Susan Rice versus the ICC prosecutor
Over at Turtle Bay, Colum Lynch has a good account of the daylight that has apparently opened between U.S. ambassador to the UN Susan Rice and International Criminal Court prosecutor Luis Moreno-Ocampo. Specifically, Rice suggested yesterday that if Libya chooses, it can prosecute the Gaddafis. The ICC position is that, if captured, the men must ...
Over at Turtle Bay, Colum Lynch has a good account of the daylight that has apparently opened between U.S. ambassador to the UN Susan Rice and International Criminal Court prosecutor Luis Moreno-Ocampo. Specifically, Rice suggested yesterday that if Libya chooses, it can prosecute the Gaddafis. The ICC position is that, if captured, the men must be sent to the Hague and that the court’s judges will determine whether Libya can conduct proceedings.
There are ways to reconcile the positions. For example, Rice might have meant that Libya has the right to demonstrate to the ICC judges that it is ready and able to put on trials, and not that the new authorities can legitimately refuse to hand over the Gaddafis. But, at the very least, she was deemphasizing the ICC’s rule in the Libyan endgame. From a political perspective, this is entirely understandable. The international community is not ready to ensure stability in Libya and is relying on the rebels to ensure a peaceful transition (and thus the ultimate success of the operation). In that context, Western leaders will not want to suggest that the new authorities lack the capacity to perform normal sovereign functions, such as running trials.
Things no doubt look quite different from the Hague. I’m sure the ICC fears that it is being used here: that the matter was referred to them by the Security Council as a way of placing additional pressure on Gaddafi (and perhaps deterring abuses) but that when confronted with political complications major powers lack the appetite to insist that the court’s writ be respected. The ICC has to think not only about justice in the abstract sense but about its own institutional vitality. For an institution that has struggled to get its hands on high-level indictees such as Sudanese president Omar al-Bashir and Lord’s Resistance Army commander Joseph Kony, the chance to nab the Gaddafis is critical.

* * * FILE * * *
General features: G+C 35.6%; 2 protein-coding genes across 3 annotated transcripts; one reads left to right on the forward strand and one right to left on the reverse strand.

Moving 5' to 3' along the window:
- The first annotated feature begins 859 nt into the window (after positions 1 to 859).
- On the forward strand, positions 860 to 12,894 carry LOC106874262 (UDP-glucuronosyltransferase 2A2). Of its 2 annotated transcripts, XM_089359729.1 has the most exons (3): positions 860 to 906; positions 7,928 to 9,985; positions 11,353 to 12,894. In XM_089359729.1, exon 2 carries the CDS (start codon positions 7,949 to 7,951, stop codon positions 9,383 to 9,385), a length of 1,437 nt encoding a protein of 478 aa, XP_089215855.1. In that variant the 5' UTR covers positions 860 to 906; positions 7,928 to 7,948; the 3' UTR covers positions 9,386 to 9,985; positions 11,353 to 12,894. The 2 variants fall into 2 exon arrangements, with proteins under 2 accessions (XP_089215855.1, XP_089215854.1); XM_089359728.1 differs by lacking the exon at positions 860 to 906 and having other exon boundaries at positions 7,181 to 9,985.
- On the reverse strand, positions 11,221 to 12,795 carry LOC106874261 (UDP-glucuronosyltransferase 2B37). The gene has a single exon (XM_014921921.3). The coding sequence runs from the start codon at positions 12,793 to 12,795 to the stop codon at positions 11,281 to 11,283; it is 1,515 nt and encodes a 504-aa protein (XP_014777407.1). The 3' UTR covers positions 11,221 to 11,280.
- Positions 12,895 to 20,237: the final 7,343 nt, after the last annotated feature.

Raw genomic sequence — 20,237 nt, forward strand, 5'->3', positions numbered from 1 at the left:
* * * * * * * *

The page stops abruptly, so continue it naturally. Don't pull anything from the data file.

Update: A reader effectively outlines some of the policy arguments for leaving the Gaddafis in Libyan hands:
I believe the Transitional National Council in Libya can do a better and quicker job. Plus, there will be hundreds of witness and families who have lost their relatives to Gadhafi’s secret police and intelligence to testify on the spot. Their testimony will be lost in the shuffle of the ICC bureaucracy, and if the ICC investigation is expanded to include crimes by Gadhafi before the civil war started, his trial might not conclude until 2020!
The Iraqis did a fine job in trying Saddam Hussein, expedited his appeals process, and put the noose on him at just the right pace. I believe the TNC can do as well as the Iraqis, and hopefully accord Gadhafi the Hussein’s fate as well! Plus, his trial in Libya will be better received by the international community which knows that the ICC is funded mostly by the West, which also controls the appointments of its judges. And most defendants before the ICC, including the Serbian General Radko Mladic recently, had called that court "a tool of the West!" Gadhafi committed all his crimes in Libya, and justice shall fall upon him inside Libya, by Libyan judges – not by "tools of the West."
These are powerful arguments; but they still don’t answer the question of proper procedure now that the ICC has the case and indictments have come down. Once the ICC process has begun, you can’t simply ignore it because it’s no longer convenient.